The objective of fair value measurement is to estimate the price at which an orderly transaction sells an asset or to transfer a liability between market participants at the measurement date under current market conditions (i.e., to estimate an exit price). The impact on fair value measurement (FVM) arising from the coronavirus pandemic and the ensuing economic and market disruptions varies across countries, markets, and industries. Uncertainty is likely to continue, even as some jurisdictions begin to ease the restrictions and open up their economies. When valuations are subject to significant measurement uncertainty due to the current environment, and there is a broader range of possible estimates of FVM, the entity must apply judgment to determine the point within that range most representative of FVM in the circumstances.

Below are key FVM considerations within IFRS 13 Fair Value Measurement that can help entities navigate challenges in volatile and uncertain markets. The definition of fair value contemplates an orderly transaction, which is a transaction that assumes exposure to the market for a period before the measurement date to allow for marketing activities that are usual and customary for transactions involving such assets or liabilities. It is not a forced transaction (e.g., a forced liquidation or distress sale). While volatility in the financial markets may suggest that the prices are aberrations and do not reflect fair value, it would not be appropriate for an entity to disregard market prices at the measurement date unless those prices are from transactions that are not orderly. Evidence of whether a transaction is orderly must be evaluated when deciding the weight that is placed on the transaction price when estimating FVM or market risk premiums. If the observed price is based on a transaction determined to be forced or disorderly, little, if any, weight should be placed on it compared with other indications of value.

The determination of whether a transaction is orderly is made at the individual transaction level and requires the use of judgment based on the available evidence from all relevant factors. While market factors such as an imbalance in supply and demand and liquidity constraints can affect the prices at which transactions occur in a given market, such an imbalance does not automatically indicate that the parties to a transaction were not knowledgeable and willing market participants or that a transaction was not orderly. The entity’s conclusion that it would not sell its asset (or transfer its liability) at prices currently observed in the market does not mean these transactions should be presumed to be distressed. IFRS 13 clarifies that fair value is a market-based measurement, not an entity-specific measurement, and notes that the reporting entity’s intention to hold an asset or liability in a market downturn is irrelevant.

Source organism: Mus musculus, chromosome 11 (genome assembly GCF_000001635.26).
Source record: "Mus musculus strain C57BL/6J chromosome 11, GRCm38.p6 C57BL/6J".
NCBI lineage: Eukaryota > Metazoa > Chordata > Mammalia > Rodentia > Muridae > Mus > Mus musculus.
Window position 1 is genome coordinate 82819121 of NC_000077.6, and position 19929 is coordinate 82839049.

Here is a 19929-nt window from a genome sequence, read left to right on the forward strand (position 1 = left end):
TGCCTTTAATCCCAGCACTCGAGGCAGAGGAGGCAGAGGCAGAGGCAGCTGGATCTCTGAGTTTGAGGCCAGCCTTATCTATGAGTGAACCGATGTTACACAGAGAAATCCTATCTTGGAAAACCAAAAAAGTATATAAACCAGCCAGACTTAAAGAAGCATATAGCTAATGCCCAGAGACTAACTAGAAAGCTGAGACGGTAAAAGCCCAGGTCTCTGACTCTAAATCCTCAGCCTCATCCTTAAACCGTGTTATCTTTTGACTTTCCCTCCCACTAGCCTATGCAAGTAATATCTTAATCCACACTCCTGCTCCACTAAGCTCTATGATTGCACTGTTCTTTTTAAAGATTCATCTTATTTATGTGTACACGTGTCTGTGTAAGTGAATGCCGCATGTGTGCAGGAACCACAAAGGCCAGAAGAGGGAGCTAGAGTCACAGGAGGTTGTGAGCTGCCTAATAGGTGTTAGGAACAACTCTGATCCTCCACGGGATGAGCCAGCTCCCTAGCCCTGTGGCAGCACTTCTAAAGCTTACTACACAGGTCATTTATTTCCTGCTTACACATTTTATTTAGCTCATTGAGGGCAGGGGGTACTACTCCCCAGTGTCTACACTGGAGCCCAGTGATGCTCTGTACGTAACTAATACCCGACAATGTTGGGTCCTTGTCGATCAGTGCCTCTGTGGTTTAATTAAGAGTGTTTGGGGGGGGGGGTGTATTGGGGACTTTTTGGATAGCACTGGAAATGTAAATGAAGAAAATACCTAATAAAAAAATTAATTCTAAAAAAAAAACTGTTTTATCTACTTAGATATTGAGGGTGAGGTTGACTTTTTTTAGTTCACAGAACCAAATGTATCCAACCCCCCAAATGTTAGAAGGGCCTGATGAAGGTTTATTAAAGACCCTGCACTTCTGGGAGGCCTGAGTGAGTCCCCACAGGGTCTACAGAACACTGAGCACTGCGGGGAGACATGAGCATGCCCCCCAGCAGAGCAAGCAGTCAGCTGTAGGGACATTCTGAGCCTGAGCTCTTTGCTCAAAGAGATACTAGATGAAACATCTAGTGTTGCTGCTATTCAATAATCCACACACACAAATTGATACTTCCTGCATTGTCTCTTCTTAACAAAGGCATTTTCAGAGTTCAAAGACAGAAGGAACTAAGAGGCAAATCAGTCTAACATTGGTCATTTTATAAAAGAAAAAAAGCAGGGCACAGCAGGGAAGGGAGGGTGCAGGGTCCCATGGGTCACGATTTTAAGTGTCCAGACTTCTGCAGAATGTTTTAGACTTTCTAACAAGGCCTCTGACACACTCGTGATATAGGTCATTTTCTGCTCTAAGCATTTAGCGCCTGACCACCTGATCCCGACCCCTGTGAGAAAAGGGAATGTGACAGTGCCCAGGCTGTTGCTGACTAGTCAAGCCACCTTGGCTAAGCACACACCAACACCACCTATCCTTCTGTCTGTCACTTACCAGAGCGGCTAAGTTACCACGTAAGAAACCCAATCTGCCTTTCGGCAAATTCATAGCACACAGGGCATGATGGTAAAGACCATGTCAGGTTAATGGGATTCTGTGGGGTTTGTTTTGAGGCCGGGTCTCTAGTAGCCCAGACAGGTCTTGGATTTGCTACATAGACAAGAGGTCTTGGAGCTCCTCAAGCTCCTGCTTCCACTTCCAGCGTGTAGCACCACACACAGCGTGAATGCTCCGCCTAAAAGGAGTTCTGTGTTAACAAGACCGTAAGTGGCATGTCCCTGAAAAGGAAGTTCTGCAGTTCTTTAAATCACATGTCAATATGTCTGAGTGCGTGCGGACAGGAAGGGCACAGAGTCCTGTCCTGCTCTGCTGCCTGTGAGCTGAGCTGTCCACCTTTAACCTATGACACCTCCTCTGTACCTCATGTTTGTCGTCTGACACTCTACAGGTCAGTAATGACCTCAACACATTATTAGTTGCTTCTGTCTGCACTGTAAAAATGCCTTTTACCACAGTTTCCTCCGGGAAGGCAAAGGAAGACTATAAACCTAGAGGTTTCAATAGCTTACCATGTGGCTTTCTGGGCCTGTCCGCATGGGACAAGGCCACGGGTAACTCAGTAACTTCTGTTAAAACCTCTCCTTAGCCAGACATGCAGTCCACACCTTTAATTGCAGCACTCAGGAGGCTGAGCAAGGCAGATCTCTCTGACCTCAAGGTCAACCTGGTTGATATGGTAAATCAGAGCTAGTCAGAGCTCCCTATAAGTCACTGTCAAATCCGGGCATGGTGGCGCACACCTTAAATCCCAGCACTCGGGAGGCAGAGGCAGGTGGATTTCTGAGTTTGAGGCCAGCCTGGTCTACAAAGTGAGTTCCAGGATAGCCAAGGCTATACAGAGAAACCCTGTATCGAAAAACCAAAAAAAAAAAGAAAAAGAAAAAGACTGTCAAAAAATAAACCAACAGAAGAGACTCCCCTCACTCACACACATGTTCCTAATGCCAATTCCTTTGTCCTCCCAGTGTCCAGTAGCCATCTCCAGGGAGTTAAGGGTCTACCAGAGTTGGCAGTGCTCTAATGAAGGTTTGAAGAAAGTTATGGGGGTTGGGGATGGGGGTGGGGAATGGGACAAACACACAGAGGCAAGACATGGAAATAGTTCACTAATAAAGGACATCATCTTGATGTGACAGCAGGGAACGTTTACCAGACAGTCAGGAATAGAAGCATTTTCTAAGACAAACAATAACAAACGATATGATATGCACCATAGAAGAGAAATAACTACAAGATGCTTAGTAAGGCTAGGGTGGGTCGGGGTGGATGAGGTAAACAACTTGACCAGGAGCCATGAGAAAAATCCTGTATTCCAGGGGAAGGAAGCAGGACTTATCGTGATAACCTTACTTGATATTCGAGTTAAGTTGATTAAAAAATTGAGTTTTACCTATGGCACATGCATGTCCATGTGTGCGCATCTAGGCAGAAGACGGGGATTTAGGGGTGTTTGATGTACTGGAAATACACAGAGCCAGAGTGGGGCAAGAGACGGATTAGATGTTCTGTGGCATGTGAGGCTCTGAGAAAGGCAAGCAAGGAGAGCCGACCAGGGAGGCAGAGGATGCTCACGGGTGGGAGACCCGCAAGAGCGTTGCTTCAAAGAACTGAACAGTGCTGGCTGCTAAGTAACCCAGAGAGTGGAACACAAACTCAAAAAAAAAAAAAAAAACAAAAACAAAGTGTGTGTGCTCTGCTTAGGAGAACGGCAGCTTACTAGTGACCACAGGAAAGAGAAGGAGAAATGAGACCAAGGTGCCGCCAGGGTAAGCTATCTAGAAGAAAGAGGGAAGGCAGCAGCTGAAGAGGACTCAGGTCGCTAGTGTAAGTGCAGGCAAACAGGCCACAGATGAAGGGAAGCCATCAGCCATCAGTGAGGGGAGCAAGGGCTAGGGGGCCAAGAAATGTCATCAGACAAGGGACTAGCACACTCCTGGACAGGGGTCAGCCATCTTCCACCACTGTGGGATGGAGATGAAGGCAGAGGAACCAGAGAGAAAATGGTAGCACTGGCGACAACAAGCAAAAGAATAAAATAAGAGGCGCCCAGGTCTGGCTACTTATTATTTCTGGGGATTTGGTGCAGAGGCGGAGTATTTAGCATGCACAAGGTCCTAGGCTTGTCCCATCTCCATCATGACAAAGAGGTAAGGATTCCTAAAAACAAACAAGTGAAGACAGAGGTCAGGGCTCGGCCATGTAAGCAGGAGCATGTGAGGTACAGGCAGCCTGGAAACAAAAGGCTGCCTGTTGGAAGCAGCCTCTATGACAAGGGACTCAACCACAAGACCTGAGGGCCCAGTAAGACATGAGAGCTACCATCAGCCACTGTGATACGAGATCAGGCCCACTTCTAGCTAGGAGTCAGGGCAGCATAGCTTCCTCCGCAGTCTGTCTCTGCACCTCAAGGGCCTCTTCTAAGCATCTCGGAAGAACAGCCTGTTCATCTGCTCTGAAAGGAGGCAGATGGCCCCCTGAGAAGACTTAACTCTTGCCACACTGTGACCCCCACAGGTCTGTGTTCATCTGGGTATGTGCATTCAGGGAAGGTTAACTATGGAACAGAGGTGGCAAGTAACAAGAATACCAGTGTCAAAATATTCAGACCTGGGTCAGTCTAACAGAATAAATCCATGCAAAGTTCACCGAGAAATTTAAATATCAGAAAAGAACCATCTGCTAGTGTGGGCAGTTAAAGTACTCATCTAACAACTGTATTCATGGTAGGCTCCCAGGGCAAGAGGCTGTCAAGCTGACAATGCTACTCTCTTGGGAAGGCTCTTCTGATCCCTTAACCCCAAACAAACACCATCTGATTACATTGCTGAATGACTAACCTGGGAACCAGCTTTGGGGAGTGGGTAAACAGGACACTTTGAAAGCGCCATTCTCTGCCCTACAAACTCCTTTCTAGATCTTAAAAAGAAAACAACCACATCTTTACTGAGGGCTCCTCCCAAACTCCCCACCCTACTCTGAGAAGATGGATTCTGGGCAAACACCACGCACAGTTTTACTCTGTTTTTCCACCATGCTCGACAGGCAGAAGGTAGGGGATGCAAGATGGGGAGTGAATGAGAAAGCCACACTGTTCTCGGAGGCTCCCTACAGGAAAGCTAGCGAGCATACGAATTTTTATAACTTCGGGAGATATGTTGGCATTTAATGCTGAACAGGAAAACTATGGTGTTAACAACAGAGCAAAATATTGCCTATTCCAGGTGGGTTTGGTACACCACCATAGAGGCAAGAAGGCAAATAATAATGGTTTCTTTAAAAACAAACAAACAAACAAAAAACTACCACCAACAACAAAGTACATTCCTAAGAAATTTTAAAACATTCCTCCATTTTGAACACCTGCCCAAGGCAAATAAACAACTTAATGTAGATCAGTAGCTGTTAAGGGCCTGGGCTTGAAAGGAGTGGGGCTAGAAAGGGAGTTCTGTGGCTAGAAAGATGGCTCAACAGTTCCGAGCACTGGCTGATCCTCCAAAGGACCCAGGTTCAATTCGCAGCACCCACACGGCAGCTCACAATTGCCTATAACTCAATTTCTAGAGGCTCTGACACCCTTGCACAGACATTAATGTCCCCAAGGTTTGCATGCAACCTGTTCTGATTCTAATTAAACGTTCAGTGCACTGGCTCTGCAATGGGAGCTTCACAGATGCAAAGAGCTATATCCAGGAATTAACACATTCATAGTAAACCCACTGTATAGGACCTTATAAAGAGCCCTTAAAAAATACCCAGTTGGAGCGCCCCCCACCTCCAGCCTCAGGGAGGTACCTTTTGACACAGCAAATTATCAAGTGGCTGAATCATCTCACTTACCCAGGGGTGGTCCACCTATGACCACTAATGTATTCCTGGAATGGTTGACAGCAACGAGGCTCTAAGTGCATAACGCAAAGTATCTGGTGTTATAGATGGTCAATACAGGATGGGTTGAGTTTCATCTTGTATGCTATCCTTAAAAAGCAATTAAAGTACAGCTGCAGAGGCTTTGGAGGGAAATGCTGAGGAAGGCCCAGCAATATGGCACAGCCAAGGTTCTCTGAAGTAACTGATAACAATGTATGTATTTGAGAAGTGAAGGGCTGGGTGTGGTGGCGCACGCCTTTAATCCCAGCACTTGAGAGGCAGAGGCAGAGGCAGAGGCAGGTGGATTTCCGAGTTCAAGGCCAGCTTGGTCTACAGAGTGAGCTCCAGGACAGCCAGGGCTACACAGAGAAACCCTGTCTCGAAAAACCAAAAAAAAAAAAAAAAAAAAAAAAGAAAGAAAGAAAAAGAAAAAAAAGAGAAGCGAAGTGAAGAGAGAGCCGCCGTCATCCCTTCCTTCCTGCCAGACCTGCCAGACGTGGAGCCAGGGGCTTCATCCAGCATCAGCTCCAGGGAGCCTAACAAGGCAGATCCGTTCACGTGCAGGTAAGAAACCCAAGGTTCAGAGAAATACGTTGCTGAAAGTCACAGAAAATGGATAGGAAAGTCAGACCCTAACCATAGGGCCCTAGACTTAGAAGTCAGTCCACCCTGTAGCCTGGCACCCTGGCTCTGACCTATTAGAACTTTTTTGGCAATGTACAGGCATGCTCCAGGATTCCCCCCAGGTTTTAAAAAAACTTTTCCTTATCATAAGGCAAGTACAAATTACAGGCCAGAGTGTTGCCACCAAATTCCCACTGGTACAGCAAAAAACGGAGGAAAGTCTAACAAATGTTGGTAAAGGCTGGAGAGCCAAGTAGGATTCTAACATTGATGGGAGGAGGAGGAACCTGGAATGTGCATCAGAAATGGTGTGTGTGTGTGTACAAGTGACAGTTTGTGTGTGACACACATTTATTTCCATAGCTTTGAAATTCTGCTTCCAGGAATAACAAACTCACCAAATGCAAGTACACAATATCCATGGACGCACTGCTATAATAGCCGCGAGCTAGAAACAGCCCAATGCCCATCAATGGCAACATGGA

An active market is one in which transactions for the asset or liability occur with sufficient frequency and volume to provide pricing information on an ongoing basis. The level of activity of a market is determined based on the weight of available evidence, such as the number of transactions taking place, widening bid-ask spreads, and significant increases in implied liquidity risk premiums. IFRS 13 is clear that, while observable prices from inactive markets may not be representative of fair value in all cases, this data should not be ignored. Additional analysis is required in these instances to assess the relevance of observed transactions or quoted prices in these markets, including analysis to determine whether the transaction is orderly (as discussed above) and factors specific to the asset or liability being measured, as well as facts and circumstances surrounding the price (e.g., size of the transaction, proximity of the transaction to the measurement date and significant developments of the subject and market conditions between these dates). Suppose the quoted price is based on a transaction that is determined to be orderly. In that case, this data point should be considered in the estimation of fair value, albeit adjustments to observable prices (which could be significant) may be necessary, or the weight placed on that price in the FVM changed.


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